Last week, Next Reality wrote about how the Microsoft HoloLens team is partnering with thyssenkrupp. Their mission? To bring mixed reality to the workplace. Now, Microsoft has just confirmed in a blog post that the HoloLens has passed the basic impact tests for protective eyewear in North America and Europe.
[The HoloLens] has been tested and found to conform to the basic impact protection requirements of ANSI Z87.1, CSA Z94.3 and EN 166, the most common protective glass certification standards. This opens the door for more companies to use HoloLens in innovative ways as part of their manufacturing process and for employees to unlock new personal potential, and we can't wait to see what they achieve in the future!
This is great news because now that the HoloLens has been approved as a safe form of eyewear, we might just start seeing the mixed reality headset in more offices very soon ... I mean, we did just get one in the office here today so ...
Which means I guess it's time to show you a dorky video of me trying to play with the HoloLens' hologram of a golden retriever, in case you were interested in watching something like that:
Currently — as I've discovered after playing around with the headset for most of the day — you can start playing games on it like RoboRaid, a game where you shoot at robots coming in through the walls. How workplace appropriate that is would be up to your boss. (Although there's a theory that having gaming equipment around the workplace is actually good for employees. So, take that, boss who doesn't like gaming!)
In terms of actual productivity though, you can also use the app HoloStudio to build and then print things in 3D. You can also use Skype, as well as a few other apps to pair with the HoloLens.
With the headset's current approval, soon enough the mixed reality headset won't only be a nice companion to your (my) workday distractions, but could also be a tool to help you increase productivity.
So how would Microsoft go about incorporating the MR headset into your workday routine? Well, the company has already started to implement the HoloLens into the educational, industrial, and commercial enterprises as an instructional device.
One possibility is that theHoloLens will be implemented in classrooms nationwide to augment education. For example, the HoloLens was recently used in a middle school in California to create 3D interactive lessons on science. Fun!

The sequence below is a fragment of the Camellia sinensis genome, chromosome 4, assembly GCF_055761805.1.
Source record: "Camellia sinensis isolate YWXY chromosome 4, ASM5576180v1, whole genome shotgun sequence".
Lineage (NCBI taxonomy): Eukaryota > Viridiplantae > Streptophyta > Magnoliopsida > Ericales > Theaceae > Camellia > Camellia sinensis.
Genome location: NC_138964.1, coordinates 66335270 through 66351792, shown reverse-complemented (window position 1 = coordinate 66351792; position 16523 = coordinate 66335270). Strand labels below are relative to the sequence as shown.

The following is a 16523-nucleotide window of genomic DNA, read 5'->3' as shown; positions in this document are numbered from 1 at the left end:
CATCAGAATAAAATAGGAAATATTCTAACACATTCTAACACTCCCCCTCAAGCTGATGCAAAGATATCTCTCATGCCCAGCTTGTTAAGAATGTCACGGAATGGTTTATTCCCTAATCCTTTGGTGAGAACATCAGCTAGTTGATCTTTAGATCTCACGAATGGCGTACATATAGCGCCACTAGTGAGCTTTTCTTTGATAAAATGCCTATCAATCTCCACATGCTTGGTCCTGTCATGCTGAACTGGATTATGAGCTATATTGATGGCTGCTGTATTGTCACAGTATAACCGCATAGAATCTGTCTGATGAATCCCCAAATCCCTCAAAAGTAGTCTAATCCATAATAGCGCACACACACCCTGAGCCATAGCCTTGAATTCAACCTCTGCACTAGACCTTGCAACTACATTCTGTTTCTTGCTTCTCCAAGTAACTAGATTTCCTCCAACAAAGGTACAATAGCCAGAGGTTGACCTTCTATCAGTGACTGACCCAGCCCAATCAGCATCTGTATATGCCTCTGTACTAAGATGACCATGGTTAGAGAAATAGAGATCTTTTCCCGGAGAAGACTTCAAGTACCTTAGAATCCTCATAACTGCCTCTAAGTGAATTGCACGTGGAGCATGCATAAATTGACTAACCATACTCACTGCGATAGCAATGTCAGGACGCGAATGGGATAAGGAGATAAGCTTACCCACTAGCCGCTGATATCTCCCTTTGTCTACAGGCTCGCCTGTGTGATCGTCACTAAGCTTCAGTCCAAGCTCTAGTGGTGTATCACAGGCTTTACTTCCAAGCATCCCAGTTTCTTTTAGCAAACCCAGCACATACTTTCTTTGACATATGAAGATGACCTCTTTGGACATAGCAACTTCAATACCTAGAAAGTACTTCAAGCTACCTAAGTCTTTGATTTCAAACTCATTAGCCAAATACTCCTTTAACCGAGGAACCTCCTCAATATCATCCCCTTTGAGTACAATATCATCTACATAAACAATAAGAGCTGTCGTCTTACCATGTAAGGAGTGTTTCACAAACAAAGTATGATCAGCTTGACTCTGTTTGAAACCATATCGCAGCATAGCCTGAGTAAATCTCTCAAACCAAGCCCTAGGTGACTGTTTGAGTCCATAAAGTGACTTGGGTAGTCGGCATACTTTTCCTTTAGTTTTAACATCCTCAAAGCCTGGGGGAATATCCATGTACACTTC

The headset was also used with Trimble, an architectural company, to bring 3D architectural designs to life for its engineers.
Compared to other certified headsets on the market such as Osterhout Design Group's R-7 Hazardous Location smartglasses, the HoloLens is seemingly the next in line to be implemented by companies looking to increase productivity within the workplace.
ODG's R-7HL smart glasses were the first to be certified for industrial environments, and now that the HoloLens has also been certified, it looks like the competition is becoming even stiffer for the MR headset market (though, the R7-HL won't be out until sometime near the end of the quarter).
Just as an FYI, though: while both the HoloLens and R-7HL will be able to assist reality by using features such as training videos, visualize data in 3D, and augment reality, the R-7HL is more equipped to withstand rugged environments within the coal, mining, oil, and gas industries.
We here at Next Reality are eagerly awaiting what the HoloLens will have the ability to do next. The possibilities are quite endless, I mean, if you're technically savvy enough, you could even create your own app for the HoloLens and start customizing the MR headset to meet your workday demands right now, so why wait?
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